Rail enthusiasts are preparing to remember the forty years since the British Rail line from Alston to Haltwhistle closed.
South Tynedale Railway now runs the three and a half mile line and received a multi-million pound grant in 2014 to extend the track.
The market town of Alston has been awarded £1.7million from the Heritage Lottery Fund to attract extra visitors and boost the local economy. Hannah McNulty reports.
People in Alston want the area's secondary school and two primary schools to be merged, according to a consultation.
Earlier this year Cumbria County Council carried out an informal consultation to consider the future of Samuel King’s, Nenthead and Alston schools.
It got almost 350 responses, and 59.4 percent favoured the creation of one 'all-through' school, where
That was because the number of pupils at the schools has fallen, and current arrangements are not sustainable.
A working group will now be established to research the proposals.
The Romans arrived in Alston today (Saturday 30th August) for an educational festival.
The initiative, which was supported by the Heritage Lottery Fund, aimed to educate people about what life was like in Roman Britain in the year 201 AD.
The displays included battle reenactments, period cookery demonstrations and a military hospital.
Alston is being transformed back to 200 AD to teach people about Roman life.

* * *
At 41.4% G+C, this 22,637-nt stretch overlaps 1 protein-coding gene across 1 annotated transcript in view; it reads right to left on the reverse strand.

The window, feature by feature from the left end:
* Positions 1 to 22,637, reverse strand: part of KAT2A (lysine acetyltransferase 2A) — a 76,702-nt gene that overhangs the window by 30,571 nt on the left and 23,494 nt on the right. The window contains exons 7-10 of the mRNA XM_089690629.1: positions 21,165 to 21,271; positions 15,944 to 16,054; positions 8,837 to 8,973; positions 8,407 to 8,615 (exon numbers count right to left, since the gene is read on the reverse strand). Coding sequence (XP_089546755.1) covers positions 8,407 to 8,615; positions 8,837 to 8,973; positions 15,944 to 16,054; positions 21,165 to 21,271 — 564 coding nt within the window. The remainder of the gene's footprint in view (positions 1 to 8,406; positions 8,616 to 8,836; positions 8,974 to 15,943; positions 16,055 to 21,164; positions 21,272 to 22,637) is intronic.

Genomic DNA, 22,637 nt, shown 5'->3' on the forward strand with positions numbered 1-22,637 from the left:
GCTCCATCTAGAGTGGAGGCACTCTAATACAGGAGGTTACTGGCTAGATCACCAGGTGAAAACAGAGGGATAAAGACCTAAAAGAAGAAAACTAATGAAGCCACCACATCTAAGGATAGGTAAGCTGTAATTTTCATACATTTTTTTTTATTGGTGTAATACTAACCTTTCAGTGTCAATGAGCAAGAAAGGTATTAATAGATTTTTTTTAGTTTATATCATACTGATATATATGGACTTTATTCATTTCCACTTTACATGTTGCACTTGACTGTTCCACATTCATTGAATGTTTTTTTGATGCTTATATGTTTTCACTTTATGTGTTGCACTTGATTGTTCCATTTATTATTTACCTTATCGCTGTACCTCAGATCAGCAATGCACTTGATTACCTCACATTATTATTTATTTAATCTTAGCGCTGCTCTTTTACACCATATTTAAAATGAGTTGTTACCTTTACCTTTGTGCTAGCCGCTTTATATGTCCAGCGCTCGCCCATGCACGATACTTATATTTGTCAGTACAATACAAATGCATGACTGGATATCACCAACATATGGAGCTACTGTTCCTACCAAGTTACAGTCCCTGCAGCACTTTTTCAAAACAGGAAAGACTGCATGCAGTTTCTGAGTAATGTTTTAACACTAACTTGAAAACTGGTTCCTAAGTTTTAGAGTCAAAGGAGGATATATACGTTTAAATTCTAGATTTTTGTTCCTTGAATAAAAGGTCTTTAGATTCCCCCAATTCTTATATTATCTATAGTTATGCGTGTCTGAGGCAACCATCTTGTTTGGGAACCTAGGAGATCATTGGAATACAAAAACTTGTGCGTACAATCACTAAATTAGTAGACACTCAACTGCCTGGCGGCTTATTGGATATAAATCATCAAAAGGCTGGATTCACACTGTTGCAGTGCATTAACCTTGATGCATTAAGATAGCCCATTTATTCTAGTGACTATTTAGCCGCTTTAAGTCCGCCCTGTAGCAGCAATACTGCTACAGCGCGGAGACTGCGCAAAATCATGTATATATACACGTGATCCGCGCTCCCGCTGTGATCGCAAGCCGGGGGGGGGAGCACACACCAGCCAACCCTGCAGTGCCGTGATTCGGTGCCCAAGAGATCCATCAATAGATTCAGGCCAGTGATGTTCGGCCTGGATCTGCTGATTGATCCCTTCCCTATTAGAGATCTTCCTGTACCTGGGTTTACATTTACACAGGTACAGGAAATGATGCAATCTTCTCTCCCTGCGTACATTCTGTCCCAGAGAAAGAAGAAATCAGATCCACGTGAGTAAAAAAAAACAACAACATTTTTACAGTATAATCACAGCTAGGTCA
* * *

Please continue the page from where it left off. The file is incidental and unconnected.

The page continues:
People can watch period cookery demonstrations, battle re-enactments and get a glimpse of battlefield war wounds in a Roman hospital.
Pottery workshops and craft stalls will also be held in St Augustine's Church.
A 19-year-old horse-rider in Alston has received serious head and pelvic injuries after being thrown off a horse.
She was stabilised and taken to the Royal Victoria Infirmary in Newcastle by the Great North Air Ambulance.
A group of youngsters have struck gold on the Northumberland/Cumbria border, and found a northern link with one of Britain's most celebrated prehistoric burials.
An early Bronze Age grave was found in 2002 in Stonehenge - it contained flint arrowheads, metal tools and two gold hair tresses.
Now, a dig at Kirkhaugh near Alston has unearthed similar finds. They're thought to be more than four thousand years old.
Keith Akehurst reports:
Four schoolboys from Alston, Cumbria, have found an ancient gold hair tress.
The discovery was made when the youngsters, all from Alston Primary School, had taken part in a community dig at Randalholme Farm in Northumberland. They had been inspired by an archaeology project at school.
The 4,300-year old hair tress is the partner gold ornament to a one found during a previous dig at the site in 1935 led by Herbert Maryon which was found by one of the four boys - Luca's - great-grandfather.
They told ITV about their discovery:
A group of school boys from Cumbria have unearthed a 4,000-year-old gold ornament during a dig in Northumberland.
The Alston Primary School pupils were taking part in an excavation at Kirkhaugh when they came across the hair tress hidden in a burial mound.